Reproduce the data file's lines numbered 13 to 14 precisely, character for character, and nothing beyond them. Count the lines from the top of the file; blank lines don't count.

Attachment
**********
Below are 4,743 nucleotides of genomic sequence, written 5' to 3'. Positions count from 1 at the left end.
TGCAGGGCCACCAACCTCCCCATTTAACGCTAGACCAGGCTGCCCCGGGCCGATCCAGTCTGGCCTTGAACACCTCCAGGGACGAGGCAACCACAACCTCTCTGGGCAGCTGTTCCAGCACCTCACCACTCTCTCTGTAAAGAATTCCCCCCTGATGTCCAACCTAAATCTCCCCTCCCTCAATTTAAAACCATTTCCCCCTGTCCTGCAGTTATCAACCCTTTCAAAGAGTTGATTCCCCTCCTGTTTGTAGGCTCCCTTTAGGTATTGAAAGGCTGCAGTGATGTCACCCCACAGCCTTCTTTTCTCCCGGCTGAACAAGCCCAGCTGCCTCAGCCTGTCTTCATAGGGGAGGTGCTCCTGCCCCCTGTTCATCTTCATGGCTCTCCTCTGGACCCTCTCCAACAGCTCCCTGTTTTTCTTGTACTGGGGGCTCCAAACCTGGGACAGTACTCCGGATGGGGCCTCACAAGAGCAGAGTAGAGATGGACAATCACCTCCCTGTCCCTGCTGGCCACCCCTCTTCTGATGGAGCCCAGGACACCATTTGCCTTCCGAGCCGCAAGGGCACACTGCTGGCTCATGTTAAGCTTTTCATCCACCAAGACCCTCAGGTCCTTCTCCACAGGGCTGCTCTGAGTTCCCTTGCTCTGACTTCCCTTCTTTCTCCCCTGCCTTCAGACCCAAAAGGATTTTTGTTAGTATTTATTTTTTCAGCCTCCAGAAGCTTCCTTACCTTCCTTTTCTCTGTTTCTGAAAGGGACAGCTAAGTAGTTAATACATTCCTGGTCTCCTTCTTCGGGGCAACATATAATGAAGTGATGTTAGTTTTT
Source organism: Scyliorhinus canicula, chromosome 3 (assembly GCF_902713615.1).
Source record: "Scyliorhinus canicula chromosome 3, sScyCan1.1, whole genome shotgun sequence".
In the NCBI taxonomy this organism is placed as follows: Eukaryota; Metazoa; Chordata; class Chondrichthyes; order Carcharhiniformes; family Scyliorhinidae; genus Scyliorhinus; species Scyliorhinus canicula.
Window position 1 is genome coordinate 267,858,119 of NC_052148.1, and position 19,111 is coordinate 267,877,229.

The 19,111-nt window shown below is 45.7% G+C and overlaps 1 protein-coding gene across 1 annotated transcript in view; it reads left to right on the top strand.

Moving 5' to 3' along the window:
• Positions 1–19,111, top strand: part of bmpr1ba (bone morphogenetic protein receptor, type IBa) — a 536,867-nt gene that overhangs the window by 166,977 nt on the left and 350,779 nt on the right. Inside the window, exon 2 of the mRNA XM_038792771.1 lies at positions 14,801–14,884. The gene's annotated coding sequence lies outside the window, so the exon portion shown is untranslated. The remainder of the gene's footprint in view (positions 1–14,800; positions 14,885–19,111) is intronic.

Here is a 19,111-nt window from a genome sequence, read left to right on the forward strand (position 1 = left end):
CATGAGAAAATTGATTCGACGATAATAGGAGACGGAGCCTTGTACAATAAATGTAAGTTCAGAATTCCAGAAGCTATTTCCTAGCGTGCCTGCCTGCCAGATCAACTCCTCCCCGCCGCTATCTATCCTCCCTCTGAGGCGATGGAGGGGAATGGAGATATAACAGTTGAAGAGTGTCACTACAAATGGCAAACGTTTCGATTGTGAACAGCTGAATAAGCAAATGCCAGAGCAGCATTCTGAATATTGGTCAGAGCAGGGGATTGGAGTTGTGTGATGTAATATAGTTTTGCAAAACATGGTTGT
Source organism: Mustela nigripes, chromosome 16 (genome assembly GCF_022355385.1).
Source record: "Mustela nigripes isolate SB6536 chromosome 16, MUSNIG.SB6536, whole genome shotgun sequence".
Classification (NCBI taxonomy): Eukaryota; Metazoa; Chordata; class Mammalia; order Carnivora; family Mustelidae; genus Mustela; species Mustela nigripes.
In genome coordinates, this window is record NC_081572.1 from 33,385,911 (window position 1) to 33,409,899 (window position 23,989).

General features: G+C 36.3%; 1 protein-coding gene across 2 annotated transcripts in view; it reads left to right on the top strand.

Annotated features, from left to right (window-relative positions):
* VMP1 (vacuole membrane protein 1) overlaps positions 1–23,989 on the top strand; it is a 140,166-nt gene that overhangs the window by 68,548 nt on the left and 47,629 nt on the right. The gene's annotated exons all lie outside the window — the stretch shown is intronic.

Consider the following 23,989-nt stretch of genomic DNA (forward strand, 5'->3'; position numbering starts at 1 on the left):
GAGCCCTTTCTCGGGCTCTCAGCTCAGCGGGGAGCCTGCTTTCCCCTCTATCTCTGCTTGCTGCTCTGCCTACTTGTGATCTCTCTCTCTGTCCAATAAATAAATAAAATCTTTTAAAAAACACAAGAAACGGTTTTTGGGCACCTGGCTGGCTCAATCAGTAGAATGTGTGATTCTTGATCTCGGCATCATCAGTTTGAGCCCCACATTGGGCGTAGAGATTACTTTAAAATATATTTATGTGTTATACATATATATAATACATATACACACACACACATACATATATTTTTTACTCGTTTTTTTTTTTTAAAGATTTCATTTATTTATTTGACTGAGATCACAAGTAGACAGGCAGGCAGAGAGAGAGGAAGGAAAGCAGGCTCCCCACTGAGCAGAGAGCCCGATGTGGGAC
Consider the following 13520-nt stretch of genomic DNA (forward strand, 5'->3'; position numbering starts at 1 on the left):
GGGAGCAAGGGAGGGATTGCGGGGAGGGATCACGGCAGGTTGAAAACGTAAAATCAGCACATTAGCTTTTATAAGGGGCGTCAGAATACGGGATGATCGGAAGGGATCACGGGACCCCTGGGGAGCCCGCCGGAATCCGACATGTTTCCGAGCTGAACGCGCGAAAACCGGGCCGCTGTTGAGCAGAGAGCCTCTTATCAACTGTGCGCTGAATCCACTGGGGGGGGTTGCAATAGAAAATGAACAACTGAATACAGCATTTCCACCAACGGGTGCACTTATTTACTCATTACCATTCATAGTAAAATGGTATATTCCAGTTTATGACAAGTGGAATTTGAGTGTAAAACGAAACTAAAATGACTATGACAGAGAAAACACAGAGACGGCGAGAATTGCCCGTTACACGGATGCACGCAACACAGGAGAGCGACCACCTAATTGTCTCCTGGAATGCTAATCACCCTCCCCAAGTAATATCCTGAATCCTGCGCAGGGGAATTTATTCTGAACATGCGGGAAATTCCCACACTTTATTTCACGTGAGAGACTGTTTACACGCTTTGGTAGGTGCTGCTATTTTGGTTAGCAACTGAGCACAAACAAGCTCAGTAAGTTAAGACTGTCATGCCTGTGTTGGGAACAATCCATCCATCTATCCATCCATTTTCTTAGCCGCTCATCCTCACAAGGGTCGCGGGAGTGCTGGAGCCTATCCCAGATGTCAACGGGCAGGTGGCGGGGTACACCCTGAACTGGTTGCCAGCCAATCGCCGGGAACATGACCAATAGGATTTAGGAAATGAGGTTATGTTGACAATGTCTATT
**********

Source record: "Mustela nigripes isolate SB6536 chromosome 16, MUSNIG.SB6536, whole genome shotgun sequence".
Classification (NCBI taxonomy): Eukaryota; Metazoa; Chordata; class Mammalia; order Carnivora; family Mustelidae; genus Mustela; species Mustela nigripes.